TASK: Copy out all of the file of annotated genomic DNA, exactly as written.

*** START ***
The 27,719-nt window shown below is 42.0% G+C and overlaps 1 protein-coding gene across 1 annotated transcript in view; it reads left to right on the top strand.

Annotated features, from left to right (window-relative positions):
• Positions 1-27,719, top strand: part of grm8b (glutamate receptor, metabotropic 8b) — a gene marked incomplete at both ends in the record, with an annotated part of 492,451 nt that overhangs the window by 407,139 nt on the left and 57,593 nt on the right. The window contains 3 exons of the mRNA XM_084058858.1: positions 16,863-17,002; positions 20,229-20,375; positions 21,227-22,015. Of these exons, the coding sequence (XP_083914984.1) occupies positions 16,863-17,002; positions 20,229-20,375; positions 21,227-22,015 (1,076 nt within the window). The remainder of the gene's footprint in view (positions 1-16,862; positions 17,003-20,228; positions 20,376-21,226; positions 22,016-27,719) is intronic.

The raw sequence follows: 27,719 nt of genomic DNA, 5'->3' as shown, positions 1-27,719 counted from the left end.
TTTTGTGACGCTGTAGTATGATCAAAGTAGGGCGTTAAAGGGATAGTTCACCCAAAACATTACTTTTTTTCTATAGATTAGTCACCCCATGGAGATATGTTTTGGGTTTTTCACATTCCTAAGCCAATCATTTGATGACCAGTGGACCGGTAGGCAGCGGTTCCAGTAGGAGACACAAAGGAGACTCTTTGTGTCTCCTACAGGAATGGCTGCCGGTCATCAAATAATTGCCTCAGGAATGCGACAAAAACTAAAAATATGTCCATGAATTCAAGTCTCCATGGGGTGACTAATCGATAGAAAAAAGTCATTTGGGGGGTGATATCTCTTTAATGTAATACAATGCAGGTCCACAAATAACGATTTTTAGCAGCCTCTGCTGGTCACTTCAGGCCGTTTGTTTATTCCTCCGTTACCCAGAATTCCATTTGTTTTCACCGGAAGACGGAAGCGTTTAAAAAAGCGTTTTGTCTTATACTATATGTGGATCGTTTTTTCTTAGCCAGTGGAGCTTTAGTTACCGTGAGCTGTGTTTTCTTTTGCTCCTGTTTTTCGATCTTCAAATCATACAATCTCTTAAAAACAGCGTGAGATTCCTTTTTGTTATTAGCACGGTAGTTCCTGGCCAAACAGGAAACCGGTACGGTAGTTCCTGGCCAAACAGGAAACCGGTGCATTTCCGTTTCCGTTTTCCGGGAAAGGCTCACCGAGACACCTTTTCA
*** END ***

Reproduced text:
The 27,719-nt window shown below is 42.0% G+C and overlaps 1 protein-coding gene across 1 annotated transcript in view; it reads left to right on the top strand.

Annotated features, from left to right (window-relative positions):
• Positions 1-27,719, top strand: part of grm8b (glutamate receptor, metabotropic 8b) — a gene marked incomplete at both ends in the record, with an annotated part of 492,451 nt that overhangs the window by 407,139 nt on the left and 57,593 nt on the right. The window contains 3 exons of the mRNA XM_084058858.1: positions 16,863-17,002; positions 20,229-20,375; positions 21,227-22,015. Of these exons, the coding sequence (XP_083914984.1) occupies positions 16,863-17,002; positions 20,229-20,375; positions 21,227-22,015 (1,076 nt within the window). The remainder of the gene's footprint in view (positions 1-16,862; positions 17,003-20,228; positions 20,376-21,226; positions 22,016-27,719) is intronic.

The raw sequence follows: 27,719 nt of genomic DNA, 5'->3' as shown, positions 1-27,719 counted from the left end.
TTTTGTGACGCTGTAGTATGATCAAAGTAGGGCGTTAAAGGGATAGTTCACCCAAAACATTACTTTTTTTCTATAGATTAGTCACCCCATGGAGATATGTTTTGGGTTTTTCACATTCCTAAGCCAATCATTTGATGACCAGTGGACCGGTAGGCAGCGGTTCCAGTAGGAGACACAAAGGAGACTCTTTGTGTCTCCTACAGGAATGGCTGCCGGTCATCAAATAATTGCCTCAGGAATGCGACAAAAACTAAAAATATGTCCATGAATTCAAGTCTCCATGGGGTGACTAATCGATAGAAAAAAGTCATTTGGGGGGTGATATCTCTTTAATGTAATACAATGCAGGTCCACAAATAACGATTTTTAGCAGCCTCTGCTGGTCACTTCAGGCCGTTTGTTTATTCCTCCGTTACCCAGAATTCCATTTGTTTTCACCGGAAGACGGAAGCGTTTAAAAAAGCGTTTTGTCTTATACTATATGTGGATCGTTTTTTCTTAGCCAGTGGAGCTTTAGTTACCGTGAGCTGTGTTTTCTTTTGCTCCTGTTTTTCGATCTTCAAATCATACAATCTCTTAAAAACAGCGTGAGATTCCTTTTTGTTATTAGCACGGTAGTTCCTGGCCAAACAGGAAACCGGTACGGTAGTTCCTGGCCAAACAGGAAACCGGTGCATTTCCGTTTCCGTTTTCCGGGAAAGGCTCACCGAGACACCTTTTCA